Select Committee on Food Standards First Report


Submitted by Consumers in Europe Group

    The Consumers in Europe Group (CEG) is an independent UK umbrella body for 34 UK organisations with an interest in the effects of the European Union policies and proposals on UK consumers.

  1. CEG warmly welcomes the publication of the draft Food Standards Bill. We are pleased that it follows most of the key points found in the preceding White Paper "The Food Standards Agency: A Force for Change".


  2. CEG fully supports the Agency's main objective to "protect public health from risks which may arise in connection with the consumption of food." We would like to see this objective extended to cover the development of improved public health in relation to diet. We trust that this is already covered by the phrase in Clause 1, Section 1 "and otherwise to protect the interests of consumers in relation to food". If so, then this should be made clear.

  3. Much will depend on the statement of general objectives and general practices that the Agency will adopt within three months of the date of its first meeting (Clause 18, Subsection 7). We welcome the legal requirement for the Agency to act openly and in consultation. We hope that consumers will be consulted on the drafting of these objectives because they will lay the basis of consumer confidence in the Agency.

  4. CEG would like to see the Agency adopt similar principles to those of the European Commission's Consumer Policy and Consumer Health Protection Directorate (DG XXIV), and which have formed the basis of the recent improvements made to the EU Scientific Committees. These are the principles of independence, openness, transparency and reliance on the best available independent scientific advice. We would add to this the accountability of the Agency, to Parliament and to consumers.


  5. CEG is pleased that the Agency will be able to exercise its role in nutrition policy which the White Paper envisaged. This is especially important since government figures show that more ill-health is caused by poor diet than by food poisoning. In addition, we consider that the Agency should give nutritional advice on matters related to food production in agriculture and fisheries. It should have an input into the development of those agricultural and fisheries policies which are likely to have an impact on nutrition and health.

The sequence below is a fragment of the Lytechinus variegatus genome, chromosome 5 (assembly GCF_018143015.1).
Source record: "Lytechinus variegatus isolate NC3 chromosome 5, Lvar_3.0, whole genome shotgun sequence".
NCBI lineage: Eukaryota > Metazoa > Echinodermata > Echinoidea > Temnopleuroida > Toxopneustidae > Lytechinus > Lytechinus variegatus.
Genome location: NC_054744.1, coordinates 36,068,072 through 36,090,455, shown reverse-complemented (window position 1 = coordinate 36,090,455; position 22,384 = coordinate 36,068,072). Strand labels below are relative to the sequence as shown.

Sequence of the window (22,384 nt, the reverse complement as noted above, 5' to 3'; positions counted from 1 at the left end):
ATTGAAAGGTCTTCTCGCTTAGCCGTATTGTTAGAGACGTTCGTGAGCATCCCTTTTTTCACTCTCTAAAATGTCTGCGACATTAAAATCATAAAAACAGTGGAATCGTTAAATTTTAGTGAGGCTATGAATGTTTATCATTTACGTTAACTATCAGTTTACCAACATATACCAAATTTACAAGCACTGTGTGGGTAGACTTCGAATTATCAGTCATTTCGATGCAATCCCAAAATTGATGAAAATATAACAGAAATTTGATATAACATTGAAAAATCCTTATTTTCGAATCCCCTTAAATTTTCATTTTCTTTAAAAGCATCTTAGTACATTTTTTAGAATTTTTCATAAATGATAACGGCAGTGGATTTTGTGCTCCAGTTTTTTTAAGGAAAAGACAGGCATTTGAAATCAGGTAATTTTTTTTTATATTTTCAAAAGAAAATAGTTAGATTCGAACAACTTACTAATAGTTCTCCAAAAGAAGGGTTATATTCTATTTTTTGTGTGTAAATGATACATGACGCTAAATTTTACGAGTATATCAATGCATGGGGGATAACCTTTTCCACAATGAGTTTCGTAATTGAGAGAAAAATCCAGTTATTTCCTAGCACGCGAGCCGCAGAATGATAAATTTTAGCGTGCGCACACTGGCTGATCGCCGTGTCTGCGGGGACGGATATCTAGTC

6. Some subjects such as agricultural production, veterinary medicine and animal health may not fall within the Agency's direct remit but can have an important impact on public health via the food chain. It must be possible for the Agency to be closely involved in developing policy on these subjects with the government department responsible. Clause 9, subsection 2 states that government departments "may" request advice from the Agency on food-related matters. We are very concerned that it will not be obligatory for the Agency to be consulted.


  7. Although the Explanatory Notes say that the Agency is likely to want to take a precautionary approach in its decision-making process, this is not specified in the draft Bill (Clause 19 subsection 2). The Consumer Policy and Health Protection Directorate of the European Commission is keen to use a precautionary approach in policy-making and has drafted guidelines on the use of the precautionary principle. CEG would like to see the UK Food Agency taking a similar approach and considers that it should be referred to in the Bill.


  8. We welcome the legal requirement for the Agency to inform consumers about food-related matters (Clause 10), and agree with the examples given in the explanatory notes of what information and advice it is planned to cover.

  9. However, it is important that the Agency not only informs consumers but also consults them and takes account of their opinions. CEG is disappointed that neither the draft Bill nor explanatory notes say much about how the Agency will improve consumer involvement in food matters. Clause 18, subsection 2a states that the Agency's activities will be "the subject of consultation with, or with representatives of, those affected and, where appropriate, with members of the public", but this does not seem to go any further than current practice in consulting interested parties. The James report on the Food Standards Agency was much stronger in this respect stating that "there must be adequate and innovative mechanisms for consumer and public interest representation within the new structures" and "there is a need to explore further mechanisms of widening public involvement in food policy which is currently very `top down'."